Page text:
Transportation commission recommends local projects for funding
Central Coast ‘did particularly well’ this cycle, according to report
– California Transportation Commission staff recently released their ranked list of projects recommended for the 2023 funding cycle for the Active Transportation Program in the Statewide and Small Urban and Rural categories, according to a report by StreetsBlogCal.
A large team (98 people) with a wide range of active transportation experience evaluated the project applications against criteria established in the program’s guidelines. There were 434 applications requesting a total of $3.1 billion, which is more than any other cycle so far.
Staff recommended 93 of the projects for a total of a little over $1 billion: 67 in the statewide competition, and 26 in the small urban and rural category. A third category of regionally prioritized projects, submitted by the ten largest Metropolitan Planning Organizations, will be released next spring. There will be about $680-some million available for those projects, and some projects that applied in the statewide category but did not score high enough could be considered within those lists. This year’s one-time augmentation of $1 billion for the ATP made it possible to fund more projects than otherwise would have been feasible.
The recommended projects are distributed throughout the state. This cycle, the Central Coast did particularly well, including Santa Cruz projects as well as projects in Lompoc (Walkability, Community Safety, and School Investments), three projects in Santa Barbara (Westside and Lower West Neighborhood Active Transportation Plan, Cliff Drive Complete Street Transformation, and Milpas Street Crosswalk Safety and Sidewalk Widening) as well as Santa Maria (Safe Routes to School Corridor Improvements), Monterey (San Ardo Community and School Connections), Watsonville (Safe Routes to Downtown), San Luis Obispo (South Higuera Complete Streets and Niblick Road Complete and Sustainable Bike and Pedestrian Streets).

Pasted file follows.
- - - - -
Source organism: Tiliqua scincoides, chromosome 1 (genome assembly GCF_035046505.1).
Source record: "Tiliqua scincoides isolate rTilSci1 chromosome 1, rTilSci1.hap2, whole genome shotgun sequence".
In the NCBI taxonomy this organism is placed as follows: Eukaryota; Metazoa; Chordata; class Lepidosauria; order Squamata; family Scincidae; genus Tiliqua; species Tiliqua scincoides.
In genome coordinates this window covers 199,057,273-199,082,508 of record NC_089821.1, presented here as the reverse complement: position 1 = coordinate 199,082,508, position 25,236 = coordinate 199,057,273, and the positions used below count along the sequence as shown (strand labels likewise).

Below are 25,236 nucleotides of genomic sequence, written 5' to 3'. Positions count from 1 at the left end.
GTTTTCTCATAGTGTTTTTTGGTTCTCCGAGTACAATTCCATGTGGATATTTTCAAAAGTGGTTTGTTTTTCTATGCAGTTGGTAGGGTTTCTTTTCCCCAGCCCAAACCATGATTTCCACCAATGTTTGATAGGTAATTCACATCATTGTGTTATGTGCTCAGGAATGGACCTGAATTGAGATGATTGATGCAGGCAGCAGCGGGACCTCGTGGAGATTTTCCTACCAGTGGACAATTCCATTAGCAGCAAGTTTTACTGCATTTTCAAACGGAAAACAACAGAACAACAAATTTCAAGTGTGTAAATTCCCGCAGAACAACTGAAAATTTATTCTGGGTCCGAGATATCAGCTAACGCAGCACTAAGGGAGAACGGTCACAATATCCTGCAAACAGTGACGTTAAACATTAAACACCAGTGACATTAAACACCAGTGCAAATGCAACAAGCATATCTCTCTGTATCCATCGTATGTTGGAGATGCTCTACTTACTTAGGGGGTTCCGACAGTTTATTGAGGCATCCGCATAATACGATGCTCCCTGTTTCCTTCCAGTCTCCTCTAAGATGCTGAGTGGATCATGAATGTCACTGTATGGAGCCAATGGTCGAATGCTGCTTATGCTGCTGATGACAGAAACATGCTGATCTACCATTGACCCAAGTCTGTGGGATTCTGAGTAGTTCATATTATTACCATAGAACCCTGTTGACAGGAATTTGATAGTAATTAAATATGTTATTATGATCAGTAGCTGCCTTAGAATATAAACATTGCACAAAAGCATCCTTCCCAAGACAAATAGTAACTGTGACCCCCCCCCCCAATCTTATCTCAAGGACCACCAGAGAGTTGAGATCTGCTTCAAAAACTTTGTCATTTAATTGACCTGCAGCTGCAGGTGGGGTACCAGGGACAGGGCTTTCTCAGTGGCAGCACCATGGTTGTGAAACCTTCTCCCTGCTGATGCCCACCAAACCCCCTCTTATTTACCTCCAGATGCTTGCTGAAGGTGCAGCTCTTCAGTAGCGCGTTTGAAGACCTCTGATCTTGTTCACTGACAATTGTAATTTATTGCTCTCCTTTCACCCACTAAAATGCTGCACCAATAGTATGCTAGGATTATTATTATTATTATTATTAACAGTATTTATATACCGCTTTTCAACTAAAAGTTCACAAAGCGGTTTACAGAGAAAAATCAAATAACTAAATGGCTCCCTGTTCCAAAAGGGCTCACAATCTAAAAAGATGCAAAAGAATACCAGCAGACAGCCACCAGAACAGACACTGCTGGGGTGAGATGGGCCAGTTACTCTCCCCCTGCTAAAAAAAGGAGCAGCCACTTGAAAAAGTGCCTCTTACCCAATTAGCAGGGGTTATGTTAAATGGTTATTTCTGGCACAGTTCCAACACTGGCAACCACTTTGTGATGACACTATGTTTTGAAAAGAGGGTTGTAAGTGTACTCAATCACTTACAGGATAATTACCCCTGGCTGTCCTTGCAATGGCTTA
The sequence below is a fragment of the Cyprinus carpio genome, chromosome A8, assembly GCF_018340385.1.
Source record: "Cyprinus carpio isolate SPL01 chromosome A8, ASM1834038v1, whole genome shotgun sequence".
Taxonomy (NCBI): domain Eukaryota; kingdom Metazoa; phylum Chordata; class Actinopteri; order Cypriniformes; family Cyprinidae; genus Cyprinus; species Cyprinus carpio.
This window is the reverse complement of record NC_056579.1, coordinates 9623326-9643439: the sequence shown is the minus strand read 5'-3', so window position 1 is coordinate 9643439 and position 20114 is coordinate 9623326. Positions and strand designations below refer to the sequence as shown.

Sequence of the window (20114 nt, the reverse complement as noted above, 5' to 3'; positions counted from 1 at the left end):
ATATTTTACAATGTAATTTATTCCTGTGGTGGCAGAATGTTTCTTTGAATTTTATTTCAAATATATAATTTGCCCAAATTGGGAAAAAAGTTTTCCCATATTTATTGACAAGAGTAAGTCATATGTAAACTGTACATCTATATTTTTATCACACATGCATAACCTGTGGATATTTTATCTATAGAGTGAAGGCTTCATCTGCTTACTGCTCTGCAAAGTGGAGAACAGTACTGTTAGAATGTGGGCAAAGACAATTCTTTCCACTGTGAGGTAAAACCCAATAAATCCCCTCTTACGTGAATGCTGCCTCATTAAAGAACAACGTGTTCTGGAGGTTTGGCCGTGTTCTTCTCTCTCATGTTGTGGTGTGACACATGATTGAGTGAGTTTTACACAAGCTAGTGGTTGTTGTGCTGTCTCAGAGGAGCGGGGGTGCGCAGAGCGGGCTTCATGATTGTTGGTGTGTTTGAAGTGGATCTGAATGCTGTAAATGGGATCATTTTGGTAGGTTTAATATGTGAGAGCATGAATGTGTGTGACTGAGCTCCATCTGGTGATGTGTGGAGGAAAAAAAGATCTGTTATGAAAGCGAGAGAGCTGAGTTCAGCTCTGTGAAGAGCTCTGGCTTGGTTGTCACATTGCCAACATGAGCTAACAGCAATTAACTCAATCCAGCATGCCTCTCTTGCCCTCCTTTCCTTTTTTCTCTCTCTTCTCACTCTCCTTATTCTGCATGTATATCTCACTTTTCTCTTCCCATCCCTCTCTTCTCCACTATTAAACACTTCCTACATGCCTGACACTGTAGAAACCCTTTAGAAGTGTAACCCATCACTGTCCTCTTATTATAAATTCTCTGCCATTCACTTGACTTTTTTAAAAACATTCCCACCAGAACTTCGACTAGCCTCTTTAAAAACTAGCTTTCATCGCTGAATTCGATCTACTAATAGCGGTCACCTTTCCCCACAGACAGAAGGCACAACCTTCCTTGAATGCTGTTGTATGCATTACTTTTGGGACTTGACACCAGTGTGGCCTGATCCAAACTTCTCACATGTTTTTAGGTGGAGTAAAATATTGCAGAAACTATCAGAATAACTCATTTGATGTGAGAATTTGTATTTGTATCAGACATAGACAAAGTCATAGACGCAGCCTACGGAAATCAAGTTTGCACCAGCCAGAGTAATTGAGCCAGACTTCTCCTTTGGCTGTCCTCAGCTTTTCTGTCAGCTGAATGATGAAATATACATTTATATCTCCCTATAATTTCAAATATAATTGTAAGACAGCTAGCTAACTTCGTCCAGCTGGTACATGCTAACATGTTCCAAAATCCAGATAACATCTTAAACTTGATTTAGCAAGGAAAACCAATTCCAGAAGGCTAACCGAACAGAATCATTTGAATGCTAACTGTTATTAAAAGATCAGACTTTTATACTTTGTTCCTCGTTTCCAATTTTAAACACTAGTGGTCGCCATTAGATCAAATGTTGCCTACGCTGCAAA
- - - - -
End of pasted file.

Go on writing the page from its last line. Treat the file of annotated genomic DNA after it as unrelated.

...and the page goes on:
In Paso Robles, four recent grant awards will enhance traffic circulation, and student and bicycle safety:
- The Niblick Road Complete and Sustainable Streets Project is recommended for $13.8 million in funding for paving, crosswalks, sidewalk gap closure from Rambouillet to Country Club, signage, and a Class I bike path on the North side of Niblick. This project stretches from Spring Street to Creston Road.
- The Creston Corridor Project, which starts construction in 2023, received $3 million in state funding for paving, corridor enhancements, new signals at Bolen and Walnut, and sidewalks.
- The Flamson Middle School Safe Routes to School Project was awarded a $750,000 Community Betterment Grant from SLOCOG. The project includes crosswalk enhancements, signal upgrades at 24th Street, striping, crosswalk lighting, flashing pedestrian signage, and enhanced student drop-off zones.
- North River Road Class I Bike and Pedestrian Path was awarded a $350,000 Community Betterment Grant for the design of a Class I path that will link Union/Creston Class I path with River Oaks Drive. This project will further the city’s goal to construct a class I pedestrian and bicycle path that will circle the city. The city will seek grant funding for construction once the design for this segment is complete.